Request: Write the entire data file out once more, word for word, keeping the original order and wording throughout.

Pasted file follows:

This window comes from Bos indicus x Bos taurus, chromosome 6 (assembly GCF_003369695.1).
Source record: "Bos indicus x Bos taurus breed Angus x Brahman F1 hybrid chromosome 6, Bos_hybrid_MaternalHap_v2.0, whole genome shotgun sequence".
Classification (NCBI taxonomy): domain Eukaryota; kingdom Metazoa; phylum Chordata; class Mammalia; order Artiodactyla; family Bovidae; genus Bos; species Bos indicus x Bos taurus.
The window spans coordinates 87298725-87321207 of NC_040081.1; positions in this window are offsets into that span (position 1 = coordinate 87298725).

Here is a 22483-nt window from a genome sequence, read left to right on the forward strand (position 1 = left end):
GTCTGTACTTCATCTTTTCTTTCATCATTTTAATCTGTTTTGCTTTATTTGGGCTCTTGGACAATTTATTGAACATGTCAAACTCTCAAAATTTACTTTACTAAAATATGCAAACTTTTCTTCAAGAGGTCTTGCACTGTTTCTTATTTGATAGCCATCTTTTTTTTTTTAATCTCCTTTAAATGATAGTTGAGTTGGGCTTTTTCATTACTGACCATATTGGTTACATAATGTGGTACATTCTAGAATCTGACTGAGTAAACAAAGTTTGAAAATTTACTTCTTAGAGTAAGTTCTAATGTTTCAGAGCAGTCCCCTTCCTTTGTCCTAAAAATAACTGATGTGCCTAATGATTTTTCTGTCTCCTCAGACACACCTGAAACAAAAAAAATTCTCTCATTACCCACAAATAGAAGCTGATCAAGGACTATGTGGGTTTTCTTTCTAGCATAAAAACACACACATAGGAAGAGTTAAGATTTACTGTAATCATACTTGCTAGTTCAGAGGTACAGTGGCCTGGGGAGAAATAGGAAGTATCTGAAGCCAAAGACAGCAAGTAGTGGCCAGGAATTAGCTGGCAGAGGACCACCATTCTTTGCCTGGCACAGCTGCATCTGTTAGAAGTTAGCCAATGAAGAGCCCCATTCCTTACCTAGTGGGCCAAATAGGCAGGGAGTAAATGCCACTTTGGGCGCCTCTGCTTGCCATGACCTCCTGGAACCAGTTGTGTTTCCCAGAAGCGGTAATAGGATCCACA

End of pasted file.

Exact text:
This window comes from Bos indicus x Bos taurus, chromosome 6 (assembly GCF_003369695.1).
Source record: "Bos indicus x Bos taurus breed Angus x Brahman F1 hybrid chromosome 6, Bos_hybrid_MaternalHap_v2.0, whole genome shotgun sequence".
Classification (NCBI taxonomy): domain Eukaryota; kingdom Metazoa; phylum Chordata; class Mammalia; order Artiodactyla; family Bovidae; genus Bos; species Bos indicus x Bos taurus.
The window spans coordinates 87298725-87321207 of NC_040081.1; positions in this window are offsets into that span (position 1 = coordinate 87298725).

Here is a 22483-nt window from a genome sequence, read left to right on the forward strand (position 1 = left end):
GTCTGTACTTCATCTTTTCTTTCATCATTTTAATCTGTTTTGCTTTATTTGGGCTCTTGGACAATTTATTGAACATGTCAAACTCTCAAAATTTACTTTACTAAAATATGCAAACTTTTCTTCAAGAGGTCTTGCACTGTTTCTTATTTGATAGCCATCTTTTTTTTTTTAATCTCCTTTAAATGATAGTTGAGTTGGGCTTTTTCATTACTGACCATATTGGTTACATAATGTGGTACATTCTAGAATCTGACTGAGTAAACAAAGTTTGAAAATTTACTTCTTAGAGTAAGTTCTAATGTTTCAGAGCAGTCCCCTTCCTTTGTCCTAAAAATAACTGATGTGCCTAATGATTTTTCTGTCTCCTCAGACACACCTGAAACAAAAAAAATTCTCTCATTACCCACAAATAGAAGCTGATCAAGGACTATGTGGGTTTTCTTTCTAGCATAAAAACACACACATAGGAAGAGTTAAGATTTACTGTAATCATACTTGCTAGTTCAGAGGTACAGTGGCCTGGGGAGAAATAGGAAGTATCTGAAGCCAAAGACAGCAAGTAGTGGCCAGGAATTAGCTGGCAGAGGACCACCATTCTTTGCCTGGCACAGCTGCATCTGTTAGAAGTTAGCCAATGAAGAGCCCCATTCCTTACCTAGTGGGCCAAATAGGCAGGGAGTAAATGCCACTTTGGGCGCCTCTGCTTGCCATGACCTCCTGGAACCAGTTGTGTTTCCCAGAAGCGGTAATAGGATCCACA